Free Andrew Aguecheek Essays and Papers

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    Twelfth Night Essay: Olivia's Denial

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    After first reading Twelfth Night I was puzzled at Olivia's denial of Orsino's hand in marriage and her subsequent desire for Cesario. After considerable thought and research, I intend to propose and support the argument that Olivia is not being simply "coy" towards Orsino, nor does she desire Cesario because he/she is attracted to him/her. She denies Orsino because of her refusal to marry a man of higher rank and desires to marry Cesario because he is a man of lower rank. Olivia wants to give the

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    Plethora of Fools in Twelfth Night Folly is one of the main weaknesses in Twelfth Night with a number of characters portraying their own strange foolish ways. Feste is the professional fool; he is the most noticeable fool and is very quickly recognised by the audience as an intelligent man. Orsino and Olivia are really foolish because of the decisions they make but they are regarded as intelligent. The biggest fool of all is Olivia's steward, Malvolio. Feste was obviously the most

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    Twelfth Night by William Shakespeare The first character we are introduced to in 'Twelfth Night' is Orsino, a count of Illyria. We learn in this first scene that he is in love with a beautiful woman named Olivia by reading his two speeches at the beginning. However, as the play progresses we learn that Orsino is a very self-indulgent character with set ideas about love and what should follow. This is wrong in the first place, as love should come naturally and have no rules, but Orsino is

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    Viola In Twelfth Night

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    Viola: Main character, Viola disguises as her twin brother Sebastian so she can cover for him whilst he is London playing music, she also does it so that she can playing on his schools soccer team (Illyria). Viola becomes Duke Orsino’s roommate and falls in love with him but cannot go out with him as Duke is under the impression that she is a guy. Duke doesn’t really like Sebastian but a plan to show how much of a ‘man’ he is by having ‘hot chicks’ come and flirt with him causes Duke and his friends

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    Churchill). Truth be told, Sir Andrew’s equation does not consist of enduring enthusiasm. But Sir Andrew is a man who is very well acquainted with the people of Illyria and the modern readers of Shakespeare’s Twelfth Night as an unintelligent, craven and arrogant fool of a knight who would absolutely not find any success if he were to live in 2014. It is very clear to anyone that Sir Andrew Aguecheek was put in Twelfth Night to comically please Shakespeare’s audience. His foolish, yet leech like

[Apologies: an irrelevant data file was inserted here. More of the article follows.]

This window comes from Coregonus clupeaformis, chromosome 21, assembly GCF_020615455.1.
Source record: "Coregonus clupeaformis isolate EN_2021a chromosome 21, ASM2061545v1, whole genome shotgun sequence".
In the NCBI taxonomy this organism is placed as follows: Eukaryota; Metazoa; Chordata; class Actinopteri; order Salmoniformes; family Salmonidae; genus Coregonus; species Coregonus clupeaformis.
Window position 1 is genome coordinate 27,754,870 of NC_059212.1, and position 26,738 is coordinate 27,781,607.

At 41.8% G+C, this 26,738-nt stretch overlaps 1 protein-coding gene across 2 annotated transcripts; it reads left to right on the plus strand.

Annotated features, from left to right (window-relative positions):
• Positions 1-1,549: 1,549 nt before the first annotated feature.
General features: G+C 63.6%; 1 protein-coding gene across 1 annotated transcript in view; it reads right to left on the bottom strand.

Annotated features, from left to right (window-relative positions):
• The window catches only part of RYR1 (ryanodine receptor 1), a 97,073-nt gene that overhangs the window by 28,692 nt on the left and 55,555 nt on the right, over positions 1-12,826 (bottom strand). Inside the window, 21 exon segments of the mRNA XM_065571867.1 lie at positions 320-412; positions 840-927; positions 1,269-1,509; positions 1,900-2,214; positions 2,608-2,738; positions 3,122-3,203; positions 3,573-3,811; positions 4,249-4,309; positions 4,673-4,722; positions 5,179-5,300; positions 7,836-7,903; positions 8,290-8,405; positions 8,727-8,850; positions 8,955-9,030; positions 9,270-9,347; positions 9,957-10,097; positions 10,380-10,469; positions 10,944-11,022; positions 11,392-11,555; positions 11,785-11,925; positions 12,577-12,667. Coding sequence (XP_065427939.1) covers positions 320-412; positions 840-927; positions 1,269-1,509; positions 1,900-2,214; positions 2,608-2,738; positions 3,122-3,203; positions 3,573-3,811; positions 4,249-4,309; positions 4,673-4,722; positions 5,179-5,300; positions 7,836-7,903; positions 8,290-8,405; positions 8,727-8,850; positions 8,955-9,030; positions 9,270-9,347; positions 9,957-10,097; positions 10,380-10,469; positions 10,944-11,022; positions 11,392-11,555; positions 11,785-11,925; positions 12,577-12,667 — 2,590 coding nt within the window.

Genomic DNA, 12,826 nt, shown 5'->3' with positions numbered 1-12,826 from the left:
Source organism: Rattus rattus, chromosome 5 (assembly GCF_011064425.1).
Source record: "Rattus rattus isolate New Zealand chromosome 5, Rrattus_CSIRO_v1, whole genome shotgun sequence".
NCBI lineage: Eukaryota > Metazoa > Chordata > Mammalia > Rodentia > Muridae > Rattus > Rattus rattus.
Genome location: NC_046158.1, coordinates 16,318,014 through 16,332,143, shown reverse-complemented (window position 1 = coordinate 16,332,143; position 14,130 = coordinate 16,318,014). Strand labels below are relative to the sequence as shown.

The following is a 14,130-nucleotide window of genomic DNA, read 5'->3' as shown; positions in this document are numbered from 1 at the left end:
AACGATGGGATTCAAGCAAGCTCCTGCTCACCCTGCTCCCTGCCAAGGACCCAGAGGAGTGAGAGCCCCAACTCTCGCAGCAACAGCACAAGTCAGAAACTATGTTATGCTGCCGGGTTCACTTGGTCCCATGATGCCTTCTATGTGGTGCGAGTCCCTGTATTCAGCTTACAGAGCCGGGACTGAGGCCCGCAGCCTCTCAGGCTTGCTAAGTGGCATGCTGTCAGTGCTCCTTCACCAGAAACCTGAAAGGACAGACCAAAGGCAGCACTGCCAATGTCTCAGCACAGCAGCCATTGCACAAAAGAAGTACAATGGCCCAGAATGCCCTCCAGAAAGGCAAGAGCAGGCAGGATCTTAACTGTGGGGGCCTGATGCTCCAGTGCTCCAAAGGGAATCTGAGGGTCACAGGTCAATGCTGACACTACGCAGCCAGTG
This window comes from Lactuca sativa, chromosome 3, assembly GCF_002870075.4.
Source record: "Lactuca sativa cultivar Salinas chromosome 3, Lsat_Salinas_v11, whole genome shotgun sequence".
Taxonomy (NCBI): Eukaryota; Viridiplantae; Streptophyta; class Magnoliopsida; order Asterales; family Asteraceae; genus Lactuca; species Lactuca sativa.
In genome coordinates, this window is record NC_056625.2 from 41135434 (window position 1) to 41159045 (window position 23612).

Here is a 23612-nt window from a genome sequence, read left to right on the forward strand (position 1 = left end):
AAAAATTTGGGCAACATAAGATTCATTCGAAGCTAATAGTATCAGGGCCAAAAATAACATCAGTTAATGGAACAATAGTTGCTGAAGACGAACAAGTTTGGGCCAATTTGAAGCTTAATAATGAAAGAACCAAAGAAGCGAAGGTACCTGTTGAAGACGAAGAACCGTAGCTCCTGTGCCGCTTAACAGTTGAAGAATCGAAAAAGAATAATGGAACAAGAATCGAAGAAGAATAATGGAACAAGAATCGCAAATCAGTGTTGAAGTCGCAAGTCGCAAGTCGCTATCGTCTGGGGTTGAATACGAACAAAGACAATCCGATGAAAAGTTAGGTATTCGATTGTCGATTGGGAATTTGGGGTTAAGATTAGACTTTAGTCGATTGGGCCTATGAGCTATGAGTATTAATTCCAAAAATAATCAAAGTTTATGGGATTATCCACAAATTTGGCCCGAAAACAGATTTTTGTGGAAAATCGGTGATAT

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    and deception has numerous effects: it gives way to ironic humor; it is used to explore characters and relationships; it develops a strong connection between the main plot (with Viola, Orsino, Olivia, and the others) and the sub-plot (involving Sir Andrew, Sir Toby, Malvolio, and Maria). The following piece from Twelfth Night proves how Shakespeare successfully communicates these elements. The scene involving Viola and Olivia outlines this; the essence of the play. ('I prithee, tell me what thoust

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    Identity

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    A book is simply a compilation of related words which the author, a linguistic craftsman, expertly places and strings together with specific intent; a web of lies is nothing but a bundle of words which the trickster weaves to obstruct the mental senses of the deceived. And yet, the inversion or even the slight variation of those same words allows for the reversal of black and white, and lies can subsequently become truth. Further, this language alteration allows the masks and disguises assembled

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    Feste is a jester, clown or fool who moves between the homes of Olivia and Orsino. During the Renaissance, monarchs and some noble families had fools or clowns in their households as entertainers- to sing, make witty observations and play practical jokes. Shakespeare usually includes at least one clown in most of his comedies. This is how Feste earns his living, along with giving other characters shrewd advice. Despite being a professional fool, Feste often seems the most intelligent person in Twelfth

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    that they were written into the play just to be foolish and make the audience laugh. This is similar to Feste’s, the allowed fool, role in Twelfth Night. However, Feste also sings songs to the family and had thrown an unappreciated party. Sir Andrew Aguecheek can also be quite the fool, for instance he uses the word ‘methinks’ in line 82 of Act 1, Scene 3; "Methinks sometimes I have no more wit than a Christian or an ordinary man has." Olivia and Hero also can be compared. They are the leading

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    William Shakespeare’s Twelfth Night, which is commonly believed to criticize society’s romanticized idea of love, demonstrates that even though love may seem unachievable, it is still possible to find it even in the most unlikely places. Shakespeare illustrates this idea in Twelfth Night through the characters Antonio and Sebastian by subtly suggesting that Antonio and Sebastian are more than just friends. It is Sebastian’s physical beauty that attracts Antonio to him, which leads him to devote himself

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